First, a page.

Solvitur ambulando – It is solved by walking.
Many people, including great thinkers and philosophers, swear by this mantra. Walking is known to provide innumerable benefits for our physical, mental, and spiritual health. It is also an excellent way to boost creativity, focus, and even productivity. When a global pandemic caused Iowan Kelly Madigan to cancel her 2020 travel plans, she took a long walk—270 miles—through the Loess Hills of western Iowa.
The Loess Hills are a globally significant landform. Loess soil deposits of this depth are unique to the western hemisphere; in fact, China's Loess Plateau is the only place in the world where you will find larger ones. The region is known for beautiful vistas, small communities, farmland, woodlands, and prairies, and is popular for tourists looking to escape to rural and wild spaces. The Hills encompass parts of seven counties: Plymouth, Woodbury, Monona, Harrison, Pottawattamie, Mills, and Fremont. Several coordinated conservation and recreation efforts have and continue to take place in the landform, such as the Loess Hills National Scenic Byway, Loess Hills Alliance, and Loess Hills Fire Partners.
While more than 99.9% of Iowa’s native prairies have been removed from the landscape, the majority of the state’s remnant prairies are located in the Loess Hills. Similarly, although Iowa ranks nearly last in public land access, the Loess Hills offer some of the largest public conservation and recreation areas in the state. These public areas include many miles of hiking trails, including some of the longest and most rugged trails in the Midwest. Over the years, many people have discussed the idea of a through hiking trail, similar to the Appalachian Trail, connecting these parks and trails over the the length of the Loess Hills. Until recently, however, the concept had not been attempted.
In October and November 2020, Kelly Madigan hiked the entire length of the Loess Hills, totaling about 270 miles miles. She visited public conservation and recreation areas as much as possible, hiking on gravel, dirt, and paved roads in between. She calls it the LoHi Trail, short for Loess Hills. Kelly used Facebook to post regular photo, video and text updates during her journey, which took just over six weeks. She hiked between 2 and 10 miles per day and took off eight days. She has already gained significant interest from outdoor enthusiasts and is spurring a conversation like never before. A new LoHi Trail Facebook group gained more than 100 new members in its first two weeks and continues to grow.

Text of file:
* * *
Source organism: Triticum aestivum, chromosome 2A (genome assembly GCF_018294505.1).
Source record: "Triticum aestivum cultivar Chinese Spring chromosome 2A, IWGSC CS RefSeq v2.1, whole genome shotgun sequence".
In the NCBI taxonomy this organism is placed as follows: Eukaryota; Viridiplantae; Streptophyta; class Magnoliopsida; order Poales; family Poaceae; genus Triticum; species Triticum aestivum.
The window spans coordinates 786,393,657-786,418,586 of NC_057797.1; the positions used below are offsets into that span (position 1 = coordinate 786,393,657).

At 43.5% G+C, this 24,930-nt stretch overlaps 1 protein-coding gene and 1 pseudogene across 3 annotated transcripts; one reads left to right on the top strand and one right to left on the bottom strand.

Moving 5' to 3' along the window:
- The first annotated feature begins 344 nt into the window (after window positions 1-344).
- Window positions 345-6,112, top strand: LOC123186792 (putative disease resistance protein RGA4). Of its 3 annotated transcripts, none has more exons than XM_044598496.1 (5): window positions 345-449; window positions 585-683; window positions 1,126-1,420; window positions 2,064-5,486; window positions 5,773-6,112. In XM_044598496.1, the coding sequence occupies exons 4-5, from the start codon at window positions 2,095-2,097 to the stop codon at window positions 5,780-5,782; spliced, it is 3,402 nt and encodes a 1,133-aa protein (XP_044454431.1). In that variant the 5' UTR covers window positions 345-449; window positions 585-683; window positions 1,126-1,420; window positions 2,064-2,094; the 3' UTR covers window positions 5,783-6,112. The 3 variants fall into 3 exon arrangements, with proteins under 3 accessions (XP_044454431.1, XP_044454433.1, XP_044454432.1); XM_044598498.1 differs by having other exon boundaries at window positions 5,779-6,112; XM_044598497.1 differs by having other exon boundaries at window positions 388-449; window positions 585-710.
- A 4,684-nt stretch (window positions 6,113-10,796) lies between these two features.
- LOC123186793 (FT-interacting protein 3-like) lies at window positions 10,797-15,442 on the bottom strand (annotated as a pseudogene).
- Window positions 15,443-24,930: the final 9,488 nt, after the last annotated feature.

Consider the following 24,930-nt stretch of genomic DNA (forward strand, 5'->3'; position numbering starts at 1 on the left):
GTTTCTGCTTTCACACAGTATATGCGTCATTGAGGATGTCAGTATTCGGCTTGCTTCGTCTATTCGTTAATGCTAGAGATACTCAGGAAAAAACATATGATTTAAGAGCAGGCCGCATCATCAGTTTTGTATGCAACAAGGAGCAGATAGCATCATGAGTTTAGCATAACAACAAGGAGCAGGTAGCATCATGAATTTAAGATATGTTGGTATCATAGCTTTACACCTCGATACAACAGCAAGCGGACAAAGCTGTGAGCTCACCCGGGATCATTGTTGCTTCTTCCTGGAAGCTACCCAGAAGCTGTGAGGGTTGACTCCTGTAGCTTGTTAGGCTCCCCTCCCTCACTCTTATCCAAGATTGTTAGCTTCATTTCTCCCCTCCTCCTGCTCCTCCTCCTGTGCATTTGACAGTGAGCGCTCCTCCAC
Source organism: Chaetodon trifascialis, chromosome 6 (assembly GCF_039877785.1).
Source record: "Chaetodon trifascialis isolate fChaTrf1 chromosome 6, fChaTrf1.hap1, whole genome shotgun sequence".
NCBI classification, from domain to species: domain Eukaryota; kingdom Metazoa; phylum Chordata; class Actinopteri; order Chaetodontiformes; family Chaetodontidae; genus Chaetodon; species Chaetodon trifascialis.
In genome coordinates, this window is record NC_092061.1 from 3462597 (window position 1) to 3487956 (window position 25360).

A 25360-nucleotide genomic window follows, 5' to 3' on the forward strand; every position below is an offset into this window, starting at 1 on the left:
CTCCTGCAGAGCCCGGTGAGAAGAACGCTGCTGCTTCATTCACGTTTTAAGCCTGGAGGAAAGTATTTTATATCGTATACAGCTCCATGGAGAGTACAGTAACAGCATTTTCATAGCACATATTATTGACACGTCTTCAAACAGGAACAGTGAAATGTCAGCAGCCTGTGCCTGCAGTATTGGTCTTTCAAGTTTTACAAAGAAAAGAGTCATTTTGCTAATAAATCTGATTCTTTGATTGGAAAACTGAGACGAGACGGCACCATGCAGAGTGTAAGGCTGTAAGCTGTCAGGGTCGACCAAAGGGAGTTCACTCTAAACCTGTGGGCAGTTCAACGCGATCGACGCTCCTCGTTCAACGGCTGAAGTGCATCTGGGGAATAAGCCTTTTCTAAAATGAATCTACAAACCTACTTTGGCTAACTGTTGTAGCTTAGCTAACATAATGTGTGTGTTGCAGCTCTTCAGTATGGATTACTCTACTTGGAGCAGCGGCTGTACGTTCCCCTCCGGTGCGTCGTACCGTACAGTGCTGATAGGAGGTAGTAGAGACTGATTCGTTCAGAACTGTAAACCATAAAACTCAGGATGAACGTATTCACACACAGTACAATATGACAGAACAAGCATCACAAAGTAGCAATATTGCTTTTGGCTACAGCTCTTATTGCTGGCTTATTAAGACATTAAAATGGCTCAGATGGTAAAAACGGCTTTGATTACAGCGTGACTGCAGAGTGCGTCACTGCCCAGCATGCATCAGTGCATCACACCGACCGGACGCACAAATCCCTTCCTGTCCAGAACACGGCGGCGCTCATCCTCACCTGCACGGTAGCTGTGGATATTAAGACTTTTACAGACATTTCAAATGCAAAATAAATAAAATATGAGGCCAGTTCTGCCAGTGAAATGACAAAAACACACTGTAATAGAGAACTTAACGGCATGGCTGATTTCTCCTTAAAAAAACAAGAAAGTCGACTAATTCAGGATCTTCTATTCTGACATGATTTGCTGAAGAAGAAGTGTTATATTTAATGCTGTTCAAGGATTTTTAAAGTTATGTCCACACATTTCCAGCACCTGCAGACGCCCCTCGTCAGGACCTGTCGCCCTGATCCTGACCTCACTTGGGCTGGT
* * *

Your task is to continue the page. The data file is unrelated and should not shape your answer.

Kelly was born in Massachusetts. Her father was a career Air Force officer and the family moved around frequently as Kelly was growing up, which may have contributed to her longing for a deep sense of place. Today she lives in the heart of the Loess Hills in rural Monona County. Kelly and her partner Doug Chafa and his daughter, Isabel, live near the Turin Wildlife Management Area, which Doug helps manage with his job as Wildlife Biologist with Iowa Department of Natural Resources.
Kelly says, “I had visited the Loess Hills for decades, and then lived in them, and spent time hiking them. I trained to become a wildland firefighter and volunteered to assist with prescribed fire. I attended the Loess Hills Prairie Seminar year after year, and occasionally helped hand-collect local ecotype seed. Still, I wanted to understand the Loess Hills better. Literally, I wanted to know what I was standing on, what was under me. Experiencing the hills on foot was an opportunity to take in information at a human pace, and form a relationship with this landform that would live in my muscle memory. I had dreamed about it for a long time. The set of conditions the pandemic created made it seem like it was time.” While she often walked alone, Kelly occasionally had people join, with Doug and Isabel being her most frequent companions on the trail.
Patrick Swanson, a Loess Hills landowner and author of a book about his story, wrote this article about a similar idea after attending the opening hike for Brent’s Trail in 2019. Brent’s Trail is part of a trail envisioned by staff at Loess Hills State Forest connecting the largest public land complex in the Loess Hills with a hiking trail from Preparation Canyon on the north to the southern end of the Mondamin Unit. Brent’s Trail is currently just under 8 miles with an additional 5 miles under construction.
The route Kelly hiked already exists. It uses a combination of paved, gravel and dirt roads connecting existing public lands and trails wherever possible. Existing trails in the region are maintained by state, county, and municipal government agencies, nonprofit land trusts and trail groups. Roadways and streets are also maintained by the state DOT, county roads departments, and cities. Parts of the on-road route follow the Loess Hills National Scenic Byway’s main spine and excursion loops, which offer some of the most beautiful views in the Midwest. Kelly paid special attention to respecting private property, always seeking permission before walking on any privately owned land. The route Kelly hiked may not necessarily be the best route, but she tried to choose lower-traffic and more scenic routes over busy highways and the most direct routes.
Kelly’s walk began at the Iowa/South Dakota border at Millsite Access on the Big Sioux River in Plymouth County. She followed the roads east through Westfield. County roads led her through The Nature Conservancy’s Broken Kettle Grasslands, the largest remnant prairie and roadless area in all of Iowa. South of Broken Kettle, her route went through Five Ridge Prairie State Preserve, The Nature Conservancy’s Knapp Prairie and Hummel Tract, Heendah Hills State Preserve, Mount Talbot State Preserve, Stone State Park, and Sioux City Prairie Preserve.
Sioux City, the largest city on her route, offered a very different experience than the wild, rural terrain to the north. Fortunately, some recreational trails and sidewalks are available to provide hikers a more pleasant walk through the city’s downtown, industrial, and residential neighborhoods. This urban stretch includes Perry Creek Trail, South Ravine Park, Cone Park, and Sertoma Park. In Sioux City, her route crossed the Floyd River and was at its closest point to the Missouri River. After Sioux City, the LoHi route continues southeast out of Sergeant Bluff.
In rural Woodbury County near Smithland, Kelly passed through Woodbury County Conservation Board’s Oak Ridge Conservation Area, Fowler Preserve, and Southwood Conservation Area. Kelly got permission to hike through a small parcel owned by Iowa Natural Heritage Foundation (INHF) connecting these public areas.
After the small town of Rodney, her route passed through Monona County Conservation’s Peter’s Park/Rodney Pits, Iowa DNR’s Loess Hills Wildlife Area and Turin Preserve Wildlife Management Area (WMA). South of the unincorporated community of Turin and the Maple River, Kelly hiked through INHF’s Monona Complex, which she got permission to hike.